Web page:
How'd it happen so fast?... A combo of strategic under-the-radar and high-profile shipping fleets:
Amazon Flex: Lets gig workers deliver packages in their own Honda Civic delivery coupe à la Uber/Lyft, making $18-$25/hour.
Amazon Delivery Partners: Amazon entices local entrepreneurs to start micro-delivery companies to handle last-mile delivery of packages to stoops across their hometowns.
Amazon Now: Those Amazon-branded vans that can deliver to a bar within an hour.
Amazon Locker, Amazon Counter: Deliver a bunch of things to 1 spot, like a student center or a Rite Aid (that partnership was announced yesterday), letting customers carry their stuff home.
Planes (Amazon just leased 15 at the Paris Air Show), drones (arriving "within months"), and a $1.5B air hub in Kentucky.The Takeaway:Let the competition give you data, then beat them with it... Amazon's relationship with a bunch of partners shifted from friends to frenemies to enemies — It partnered up at first, but eventually used partnership data to do it better itself. Amazon's done that with physical stores (Amazon Go) and even video (Amazon Original films). And according to Rakuten, Amazon-delivered packages take 3.2 days on average. Everyone else takes 6. Jun 13, 2019 CrowdStrike surges 71% on IPO day Read More When the DNC was hacked by Russia pre-election 2016... CrowdStrike was there. The cybersecurity company that protects against hacks discovered the breach, told the FBI, and then snagged a lot of PR. Now it's earning attention for its IPO — Shares surged 71% in their first day of trading and CrowdStrike is worth almost $12B (aka 2/3 as much as Lyft).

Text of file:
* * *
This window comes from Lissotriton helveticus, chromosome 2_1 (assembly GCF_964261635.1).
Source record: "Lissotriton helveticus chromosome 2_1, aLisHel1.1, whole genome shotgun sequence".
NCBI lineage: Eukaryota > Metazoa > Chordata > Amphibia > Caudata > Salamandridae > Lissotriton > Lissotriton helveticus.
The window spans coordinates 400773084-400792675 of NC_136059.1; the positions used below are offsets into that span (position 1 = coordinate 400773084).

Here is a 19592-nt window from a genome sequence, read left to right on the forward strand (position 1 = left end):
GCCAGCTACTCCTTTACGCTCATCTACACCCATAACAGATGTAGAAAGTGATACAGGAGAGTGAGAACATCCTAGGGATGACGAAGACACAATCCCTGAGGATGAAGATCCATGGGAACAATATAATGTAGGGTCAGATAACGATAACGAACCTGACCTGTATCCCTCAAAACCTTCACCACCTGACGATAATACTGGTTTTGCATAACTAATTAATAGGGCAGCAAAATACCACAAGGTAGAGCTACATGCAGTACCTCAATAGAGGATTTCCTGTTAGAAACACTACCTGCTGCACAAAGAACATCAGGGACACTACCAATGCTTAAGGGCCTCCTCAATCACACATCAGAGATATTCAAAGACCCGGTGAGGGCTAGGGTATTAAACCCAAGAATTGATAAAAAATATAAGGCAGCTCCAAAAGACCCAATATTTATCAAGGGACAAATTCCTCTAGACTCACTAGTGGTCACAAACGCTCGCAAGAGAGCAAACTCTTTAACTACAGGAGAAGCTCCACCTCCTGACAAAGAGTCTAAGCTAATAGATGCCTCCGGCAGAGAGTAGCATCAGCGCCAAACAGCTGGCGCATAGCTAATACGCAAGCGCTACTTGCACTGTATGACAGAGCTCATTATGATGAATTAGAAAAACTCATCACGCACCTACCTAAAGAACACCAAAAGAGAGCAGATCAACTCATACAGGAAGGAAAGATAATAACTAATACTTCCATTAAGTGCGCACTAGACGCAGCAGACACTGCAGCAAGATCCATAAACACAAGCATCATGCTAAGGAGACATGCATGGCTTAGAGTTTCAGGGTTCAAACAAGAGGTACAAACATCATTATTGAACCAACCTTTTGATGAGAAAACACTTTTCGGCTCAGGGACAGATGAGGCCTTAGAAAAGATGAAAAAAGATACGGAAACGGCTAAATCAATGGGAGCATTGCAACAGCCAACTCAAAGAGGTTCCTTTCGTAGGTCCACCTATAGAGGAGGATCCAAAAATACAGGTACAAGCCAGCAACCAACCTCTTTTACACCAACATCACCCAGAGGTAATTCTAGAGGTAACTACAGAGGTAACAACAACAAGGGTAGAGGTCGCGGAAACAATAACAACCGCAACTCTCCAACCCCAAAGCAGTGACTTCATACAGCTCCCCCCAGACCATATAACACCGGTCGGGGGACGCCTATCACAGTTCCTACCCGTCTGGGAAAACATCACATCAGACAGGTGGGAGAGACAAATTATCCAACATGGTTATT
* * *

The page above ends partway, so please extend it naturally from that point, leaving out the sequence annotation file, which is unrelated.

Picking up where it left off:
Who ya gonna call?... Probably one of these companies. The attention on CrowdSource reveals how packed the competitive landscape is for securing your digital stuff (work and home):
Personal: LogMeIn owns LastPass, keeping your "!-2-3-4" passcode less obvious.
Home: ADT, Brinks, and Alarm.com are all on guard.
Business: Palo Alto Networks and FireEye are always at work (competing with CrowdStrike).
Side-hustlers: Their core biz isn't security, but Google's Nest covers your kitchen, while Amazon's Ring doorbell has the front porch.